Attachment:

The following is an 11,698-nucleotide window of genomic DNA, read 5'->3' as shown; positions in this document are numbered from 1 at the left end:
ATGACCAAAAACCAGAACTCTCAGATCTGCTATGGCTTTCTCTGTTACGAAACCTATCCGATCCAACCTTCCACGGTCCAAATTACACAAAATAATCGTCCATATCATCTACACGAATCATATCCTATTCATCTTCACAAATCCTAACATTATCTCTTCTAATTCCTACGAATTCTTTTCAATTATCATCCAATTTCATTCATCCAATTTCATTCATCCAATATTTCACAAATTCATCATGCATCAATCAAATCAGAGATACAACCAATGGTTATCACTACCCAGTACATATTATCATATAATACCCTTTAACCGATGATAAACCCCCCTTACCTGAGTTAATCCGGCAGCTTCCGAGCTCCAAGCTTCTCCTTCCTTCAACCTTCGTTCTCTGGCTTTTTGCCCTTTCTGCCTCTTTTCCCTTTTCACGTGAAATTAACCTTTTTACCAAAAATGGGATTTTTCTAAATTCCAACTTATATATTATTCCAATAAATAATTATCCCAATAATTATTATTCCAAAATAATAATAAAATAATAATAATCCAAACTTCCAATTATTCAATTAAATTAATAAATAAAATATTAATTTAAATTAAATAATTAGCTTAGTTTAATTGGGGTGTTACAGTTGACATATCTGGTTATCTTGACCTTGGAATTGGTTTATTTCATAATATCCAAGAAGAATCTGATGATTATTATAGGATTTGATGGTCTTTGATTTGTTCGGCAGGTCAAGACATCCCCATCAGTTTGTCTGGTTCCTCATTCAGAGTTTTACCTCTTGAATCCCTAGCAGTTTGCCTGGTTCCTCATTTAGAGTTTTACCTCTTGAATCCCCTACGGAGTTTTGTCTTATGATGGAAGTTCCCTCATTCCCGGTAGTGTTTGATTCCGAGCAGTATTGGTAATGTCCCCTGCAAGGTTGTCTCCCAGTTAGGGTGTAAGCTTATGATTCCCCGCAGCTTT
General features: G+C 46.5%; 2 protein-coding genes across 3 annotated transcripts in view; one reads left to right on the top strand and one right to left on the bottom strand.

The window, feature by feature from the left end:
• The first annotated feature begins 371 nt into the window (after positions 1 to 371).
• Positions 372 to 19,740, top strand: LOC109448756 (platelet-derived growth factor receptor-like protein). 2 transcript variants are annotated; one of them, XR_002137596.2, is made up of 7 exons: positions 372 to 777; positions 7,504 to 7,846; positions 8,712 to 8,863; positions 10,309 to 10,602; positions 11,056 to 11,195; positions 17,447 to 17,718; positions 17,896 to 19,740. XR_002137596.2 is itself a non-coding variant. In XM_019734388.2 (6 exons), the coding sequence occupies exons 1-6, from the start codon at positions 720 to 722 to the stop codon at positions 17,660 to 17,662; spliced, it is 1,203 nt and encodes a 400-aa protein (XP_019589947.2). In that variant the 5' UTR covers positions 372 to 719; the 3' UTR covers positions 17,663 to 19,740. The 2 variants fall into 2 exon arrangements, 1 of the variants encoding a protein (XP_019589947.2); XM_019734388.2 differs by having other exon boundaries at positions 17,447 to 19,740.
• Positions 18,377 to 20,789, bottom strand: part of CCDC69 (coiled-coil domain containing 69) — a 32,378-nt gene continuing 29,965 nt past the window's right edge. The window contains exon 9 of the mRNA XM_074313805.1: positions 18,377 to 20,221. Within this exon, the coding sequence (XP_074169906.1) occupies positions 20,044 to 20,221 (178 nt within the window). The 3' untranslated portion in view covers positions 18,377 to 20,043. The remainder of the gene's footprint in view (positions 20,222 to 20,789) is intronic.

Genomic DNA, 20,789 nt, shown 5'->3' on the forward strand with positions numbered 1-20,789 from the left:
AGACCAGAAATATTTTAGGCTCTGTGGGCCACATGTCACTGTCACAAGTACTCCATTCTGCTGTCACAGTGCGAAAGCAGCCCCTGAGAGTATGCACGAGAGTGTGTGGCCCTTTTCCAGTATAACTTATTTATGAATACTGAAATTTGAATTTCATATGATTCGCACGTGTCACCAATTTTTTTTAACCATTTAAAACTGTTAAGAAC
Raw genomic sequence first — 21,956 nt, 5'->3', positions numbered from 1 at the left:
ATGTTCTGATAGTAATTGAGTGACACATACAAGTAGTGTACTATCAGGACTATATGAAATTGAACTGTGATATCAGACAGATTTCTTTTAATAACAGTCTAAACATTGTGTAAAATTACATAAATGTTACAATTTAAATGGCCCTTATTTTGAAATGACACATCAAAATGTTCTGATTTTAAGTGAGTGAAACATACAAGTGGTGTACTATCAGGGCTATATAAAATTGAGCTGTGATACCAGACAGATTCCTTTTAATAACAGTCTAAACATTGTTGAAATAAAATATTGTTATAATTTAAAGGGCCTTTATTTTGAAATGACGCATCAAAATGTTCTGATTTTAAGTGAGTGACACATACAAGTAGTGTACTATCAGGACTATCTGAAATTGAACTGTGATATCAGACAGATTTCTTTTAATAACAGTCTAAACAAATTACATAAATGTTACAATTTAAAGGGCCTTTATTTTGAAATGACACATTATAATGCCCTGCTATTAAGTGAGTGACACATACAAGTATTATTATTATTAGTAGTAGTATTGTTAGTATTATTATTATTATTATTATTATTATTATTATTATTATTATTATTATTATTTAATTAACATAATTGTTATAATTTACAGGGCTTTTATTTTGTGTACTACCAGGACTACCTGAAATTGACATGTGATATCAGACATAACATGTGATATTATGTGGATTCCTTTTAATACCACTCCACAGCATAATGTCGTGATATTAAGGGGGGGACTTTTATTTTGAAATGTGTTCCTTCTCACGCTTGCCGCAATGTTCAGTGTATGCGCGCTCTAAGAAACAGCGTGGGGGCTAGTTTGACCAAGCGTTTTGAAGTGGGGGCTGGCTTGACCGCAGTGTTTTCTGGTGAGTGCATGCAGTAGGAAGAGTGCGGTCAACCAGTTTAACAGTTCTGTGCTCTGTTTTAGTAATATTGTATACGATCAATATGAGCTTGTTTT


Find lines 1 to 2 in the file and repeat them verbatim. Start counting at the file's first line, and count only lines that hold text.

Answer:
The following is an 11,698-nucleotide window of genomic DNA, read 5'->3' as shown; positions in this document are numbered from 1 at the left end:
ATGACCAAAAACCAGAACTCTCAGATCTGCTATGGCTTTCTCTGTTACGAAACCTATCCGATCCAACCTTCCACGGTCCAAATTACACAAAATAATCGTCCATATCATCTACACGAATCATATCCTATTCATCTTCACAAATCCTAACATTATCTCTTCTAATTCCTACGAATTCTTTTCAATTATCATCCAATTTCATTCATCCAATTTCATTCATCCAATATTTCACAAATTCATCATGCATCAATCAAATCAGAGATACAACCAATGGTTATCACTACCCAGTACATATTATCATATAATACCCTTTAACCGATGATAAACCCCCCTTACCTGAGTTAATCCGGCAGCTTCCGAGCTCCAAGCTTCTCCTTCCTTCAACCTTCGTTCTCTGGCTTTTTGCCCTTTCTGCCTCTTTTCCCTTTTCACGTGAAATTAACCTTTTTACCAAAAATGGGATTTTTCTAAATTCCAACTTATATATTATTCCAATAAATAATTATCCCAATAATTATTATTCCAAAATAATAATAAAATAATAATAATCCAAACTTCCAATTATTCAATTAAATTAATAAATAAAATATTAATTTAAATTAAATAATTAGCTTAGTTTAATTGGGGTGTTACAGTTGACATATCTGGTTATCTTGACCTTGGAATTGGTTTATTTCATAATATCCAAGAAGAATCTGATGATTATTATAGGATTTGATGGTCTTTGATTTGTTCGGCAGGTCAAGACATCCCCATCAGTTTGTCTGGTTCCTCATTCAGAGTTTTACCTCTTGAATCCCTAGCAGTTTGCCTGGTTCCTCATTTAGAGTTTTACCTCTTGAATCCCCTACGGAGTTTTGTCTTATGATGGAAGTTCCCTCATTCCCGGTAGTGTTTGATTCCGAGCAGTATTGGTAATGTCCCCTGCAAGGTTGTCTCCCAGTTAGGGTGTAAGCTTATGATTCCCCGCAGCTTT